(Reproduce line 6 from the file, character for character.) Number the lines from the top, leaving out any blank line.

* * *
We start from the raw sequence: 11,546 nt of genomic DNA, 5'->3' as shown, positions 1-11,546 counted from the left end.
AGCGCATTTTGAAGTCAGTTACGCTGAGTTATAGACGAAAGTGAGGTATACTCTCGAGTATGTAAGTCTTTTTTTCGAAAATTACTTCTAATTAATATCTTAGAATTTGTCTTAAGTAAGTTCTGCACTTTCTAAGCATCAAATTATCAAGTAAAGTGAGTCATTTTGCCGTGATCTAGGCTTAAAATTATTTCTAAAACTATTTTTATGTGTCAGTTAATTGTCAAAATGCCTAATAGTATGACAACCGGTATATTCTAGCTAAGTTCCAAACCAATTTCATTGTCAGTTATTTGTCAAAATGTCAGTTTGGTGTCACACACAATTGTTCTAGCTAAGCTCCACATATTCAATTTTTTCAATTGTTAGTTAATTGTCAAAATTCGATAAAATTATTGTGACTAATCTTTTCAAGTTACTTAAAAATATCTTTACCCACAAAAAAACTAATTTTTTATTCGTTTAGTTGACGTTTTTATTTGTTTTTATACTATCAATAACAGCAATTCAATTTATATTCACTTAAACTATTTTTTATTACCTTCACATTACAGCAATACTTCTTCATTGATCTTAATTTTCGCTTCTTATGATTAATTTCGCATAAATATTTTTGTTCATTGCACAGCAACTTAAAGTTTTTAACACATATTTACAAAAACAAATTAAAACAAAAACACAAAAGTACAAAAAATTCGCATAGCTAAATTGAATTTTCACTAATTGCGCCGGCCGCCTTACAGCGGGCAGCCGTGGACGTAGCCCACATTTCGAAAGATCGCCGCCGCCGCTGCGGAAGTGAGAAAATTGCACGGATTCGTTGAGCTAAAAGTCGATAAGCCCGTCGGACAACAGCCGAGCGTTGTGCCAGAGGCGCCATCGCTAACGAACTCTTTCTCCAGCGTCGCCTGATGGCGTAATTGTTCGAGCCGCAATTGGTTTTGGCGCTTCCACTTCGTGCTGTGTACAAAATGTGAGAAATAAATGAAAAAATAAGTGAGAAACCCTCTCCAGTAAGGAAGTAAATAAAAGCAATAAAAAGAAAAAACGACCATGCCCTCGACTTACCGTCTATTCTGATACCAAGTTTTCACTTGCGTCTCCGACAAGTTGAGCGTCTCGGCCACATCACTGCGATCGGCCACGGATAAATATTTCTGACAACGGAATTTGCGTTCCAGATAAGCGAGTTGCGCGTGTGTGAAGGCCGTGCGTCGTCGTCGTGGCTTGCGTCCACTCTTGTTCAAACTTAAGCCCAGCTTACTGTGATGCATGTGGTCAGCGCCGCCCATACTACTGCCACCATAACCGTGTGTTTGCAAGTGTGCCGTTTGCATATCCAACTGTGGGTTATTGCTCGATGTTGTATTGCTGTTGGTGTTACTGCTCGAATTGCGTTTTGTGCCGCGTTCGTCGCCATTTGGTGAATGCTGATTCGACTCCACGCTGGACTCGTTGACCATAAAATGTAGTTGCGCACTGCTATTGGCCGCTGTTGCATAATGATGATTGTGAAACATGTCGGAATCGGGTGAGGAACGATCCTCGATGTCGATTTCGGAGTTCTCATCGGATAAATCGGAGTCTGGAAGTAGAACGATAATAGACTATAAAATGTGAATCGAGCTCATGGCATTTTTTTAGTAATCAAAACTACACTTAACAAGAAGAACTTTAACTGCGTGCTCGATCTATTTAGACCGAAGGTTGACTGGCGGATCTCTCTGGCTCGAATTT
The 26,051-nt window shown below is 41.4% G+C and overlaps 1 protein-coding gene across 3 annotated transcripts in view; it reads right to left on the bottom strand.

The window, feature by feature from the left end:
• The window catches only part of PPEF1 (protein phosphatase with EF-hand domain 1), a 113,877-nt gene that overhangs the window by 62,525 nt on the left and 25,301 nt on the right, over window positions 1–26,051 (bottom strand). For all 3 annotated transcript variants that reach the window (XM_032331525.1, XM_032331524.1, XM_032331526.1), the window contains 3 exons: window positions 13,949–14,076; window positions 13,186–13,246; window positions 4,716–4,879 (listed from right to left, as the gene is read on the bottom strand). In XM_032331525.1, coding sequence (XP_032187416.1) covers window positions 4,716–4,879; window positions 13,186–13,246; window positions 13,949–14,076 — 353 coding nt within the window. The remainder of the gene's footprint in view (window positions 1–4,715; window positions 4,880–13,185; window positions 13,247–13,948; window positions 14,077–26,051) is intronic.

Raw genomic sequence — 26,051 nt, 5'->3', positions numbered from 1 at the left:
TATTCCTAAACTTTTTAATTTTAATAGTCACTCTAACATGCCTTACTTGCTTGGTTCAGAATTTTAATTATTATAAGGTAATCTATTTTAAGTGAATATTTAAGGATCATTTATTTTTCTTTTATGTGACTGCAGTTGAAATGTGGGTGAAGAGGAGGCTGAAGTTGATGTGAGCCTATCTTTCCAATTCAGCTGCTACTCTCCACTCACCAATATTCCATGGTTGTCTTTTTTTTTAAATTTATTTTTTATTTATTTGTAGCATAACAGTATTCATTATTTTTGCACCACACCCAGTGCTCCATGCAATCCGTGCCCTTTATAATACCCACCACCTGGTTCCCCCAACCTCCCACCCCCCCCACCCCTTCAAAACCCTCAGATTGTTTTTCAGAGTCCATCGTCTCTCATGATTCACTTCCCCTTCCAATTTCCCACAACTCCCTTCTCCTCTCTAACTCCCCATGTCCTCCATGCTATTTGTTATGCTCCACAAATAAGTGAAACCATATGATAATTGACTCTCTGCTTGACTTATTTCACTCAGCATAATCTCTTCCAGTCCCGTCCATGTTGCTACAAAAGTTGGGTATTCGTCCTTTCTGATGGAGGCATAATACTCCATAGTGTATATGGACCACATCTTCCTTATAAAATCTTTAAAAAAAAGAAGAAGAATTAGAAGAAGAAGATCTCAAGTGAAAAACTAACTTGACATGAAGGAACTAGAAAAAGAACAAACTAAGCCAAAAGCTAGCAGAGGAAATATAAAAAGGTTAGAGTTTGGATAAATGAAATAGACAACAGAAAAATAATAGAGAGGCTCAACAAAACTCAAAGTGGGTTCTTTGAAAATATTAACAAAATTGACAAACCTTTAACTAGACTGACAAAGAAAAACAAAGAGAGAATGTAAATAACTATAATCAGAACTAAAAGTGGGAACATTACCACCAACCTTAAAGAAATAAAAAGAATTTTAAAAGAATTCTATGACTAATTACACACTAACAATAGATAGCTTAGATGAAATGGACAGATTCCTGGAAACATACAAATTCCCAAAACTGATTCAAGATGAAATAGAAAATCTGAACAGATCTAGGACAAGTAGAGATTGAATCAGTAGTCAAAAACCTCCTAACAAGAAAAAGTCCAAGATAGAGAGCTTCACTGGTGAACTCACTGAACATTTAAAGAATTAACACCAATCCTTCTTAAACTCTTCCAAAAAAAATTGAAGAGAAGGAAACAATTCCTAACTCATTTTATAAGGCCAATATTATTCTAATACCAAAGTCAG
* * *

Raw genomic sequence — 26,051 nt, 5'->3', positions numbered from 1 at the left: